Unemployment May Drop, but That’s Not Enough

It is obvious that once a month the latest jobs report is the most important check-up on the economy, as it will be in the coming week. What is more complex is deciphering the data to discern meaning. There will be several contradictory clues on employment hidden beneath the headline numbers when the government releases the March jobs report Friday morning.

While the unemployment rate has been steadily (and thankfully) falling, plenty of Americans have opted out of the workforce. A drop in the unemployment rate is welcome, but the decrease has been helped in recent months by the stagnant labor pool.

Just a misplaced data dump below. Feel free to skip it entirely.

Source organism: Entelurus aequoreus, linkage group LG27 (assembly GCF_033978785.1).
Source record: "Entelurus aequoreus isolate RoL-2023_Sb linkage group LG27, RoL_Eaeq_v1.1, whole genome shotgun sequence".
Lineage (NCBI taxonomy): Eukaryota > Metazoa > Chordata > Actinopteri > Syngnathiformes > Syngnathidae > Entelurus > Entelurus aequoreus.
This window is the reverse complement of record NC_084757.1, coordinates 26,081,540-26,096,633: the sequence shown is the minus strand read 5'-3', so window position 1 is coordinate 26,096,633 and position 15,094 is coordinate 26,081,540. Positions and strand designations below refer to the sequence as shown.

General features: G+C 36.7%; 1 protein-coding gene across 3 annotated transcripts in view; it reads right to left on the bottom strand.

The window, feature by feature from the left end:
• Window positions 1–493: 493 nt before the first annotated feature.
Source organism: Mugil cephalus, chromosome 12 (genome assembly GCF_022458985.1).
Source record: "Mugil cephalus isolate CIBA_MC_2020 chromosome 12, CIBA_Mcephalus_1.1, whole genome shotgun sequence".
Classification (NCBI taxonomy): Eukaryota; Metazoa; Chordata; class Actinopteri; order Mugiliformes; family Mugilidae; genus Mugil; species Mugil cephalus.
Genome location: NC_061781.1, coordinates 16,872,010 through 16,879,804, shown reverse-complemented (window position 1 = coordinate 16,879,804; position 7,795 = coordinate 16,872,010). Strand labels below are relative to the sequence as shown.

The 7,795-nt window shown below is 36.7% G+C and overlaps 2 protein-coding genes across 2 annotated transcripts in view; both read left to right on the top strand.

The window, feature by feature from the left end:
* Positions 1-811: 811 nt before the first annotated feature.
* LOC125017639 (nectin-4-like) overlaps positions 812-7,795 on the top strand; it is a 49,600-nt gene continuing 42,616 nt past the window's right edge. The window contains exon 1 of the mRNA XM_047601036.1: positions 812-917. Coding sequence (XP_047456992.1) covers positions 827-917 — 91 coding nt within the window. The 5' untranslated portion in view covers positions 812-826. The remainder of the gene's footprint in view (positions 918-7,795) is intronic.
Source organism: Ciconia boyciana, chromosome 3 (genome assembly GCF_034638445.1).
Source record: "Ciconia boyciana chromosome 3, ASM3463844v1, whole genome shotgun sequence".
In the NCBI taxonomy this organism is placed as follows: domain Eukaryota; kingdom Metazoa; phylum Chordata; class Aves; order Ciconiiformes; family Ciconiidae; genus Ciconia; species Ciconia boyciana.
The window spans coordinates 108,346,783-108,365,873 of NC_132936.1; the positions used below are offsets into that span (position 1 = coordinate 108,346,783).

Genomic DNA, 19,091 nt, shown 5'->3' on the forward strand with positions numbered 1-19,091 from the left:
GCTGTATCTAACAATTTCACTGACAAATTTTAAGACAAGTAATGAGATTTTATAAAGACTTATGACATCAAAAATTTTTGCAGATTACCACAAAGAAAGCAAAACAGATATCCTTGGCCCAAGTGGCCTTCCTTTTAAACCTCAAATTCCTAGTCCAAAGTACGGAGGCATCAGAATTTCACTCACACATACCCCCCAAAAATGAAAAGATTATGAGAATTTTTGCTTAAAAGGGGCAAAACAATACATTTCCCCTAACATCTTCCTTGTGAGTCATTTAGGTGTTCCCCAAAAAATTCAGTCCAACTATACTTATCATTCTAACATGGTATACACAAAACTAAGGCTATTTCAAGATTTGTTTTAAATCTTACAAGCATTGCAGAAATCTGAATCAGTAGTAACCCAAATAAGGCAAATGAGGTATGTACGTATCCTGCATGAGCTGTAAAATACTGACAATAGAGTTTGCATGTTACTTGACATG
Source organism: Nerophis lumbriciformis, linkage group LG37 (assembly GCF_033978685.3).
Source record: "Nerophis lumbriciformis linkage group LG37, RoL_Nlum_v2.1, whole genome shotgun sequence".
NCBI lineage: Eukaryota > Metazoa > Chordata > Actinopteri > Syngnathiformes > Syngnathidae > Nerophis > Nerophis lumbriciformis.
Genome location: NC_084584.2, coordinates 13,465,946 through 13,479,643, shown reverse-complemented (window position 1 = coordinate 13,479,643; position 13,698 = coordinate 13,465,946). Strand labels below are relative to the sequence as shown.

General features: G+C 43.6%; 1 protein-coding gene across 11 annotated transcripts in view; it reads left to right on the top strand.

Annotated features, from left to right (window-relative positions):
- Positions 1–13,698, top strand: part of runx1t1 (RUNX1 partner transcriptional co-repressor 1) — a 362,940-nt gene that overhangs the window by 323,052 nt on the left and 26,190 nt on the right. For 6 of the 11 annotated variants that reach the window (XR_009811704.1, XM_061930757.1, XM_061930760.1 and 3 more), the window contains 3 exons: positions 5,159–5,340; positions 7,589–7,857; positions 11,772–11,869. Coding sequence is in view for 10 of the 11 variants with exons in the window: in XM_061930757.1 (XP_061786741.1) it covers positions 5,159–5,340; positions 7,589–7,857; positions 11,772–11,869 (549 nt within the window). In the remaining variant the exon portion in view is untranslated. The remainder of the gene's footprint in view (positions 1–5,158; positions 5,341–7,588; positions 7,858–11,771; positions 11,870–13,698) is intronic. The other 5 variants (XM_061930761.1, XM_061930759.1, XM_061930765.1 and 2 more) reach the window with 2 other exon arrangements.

The number of Americans in the labor market has not been growing much. That can be partly explained by demographics. Sure, we’re getting older. But hundreds of thousands of people in the past year have dropped out of the job market even though they want to work now. Frustration and exhaustion have led many would-be workers to resign from the employment market altogether. Those withdrawing help improve the unemployment rate because they are not counted among the jobless.

More than 2 million jobs have been created in the past year, yet pay has barely crept higher. Like all markets, labor is subject to the law of supply and demand.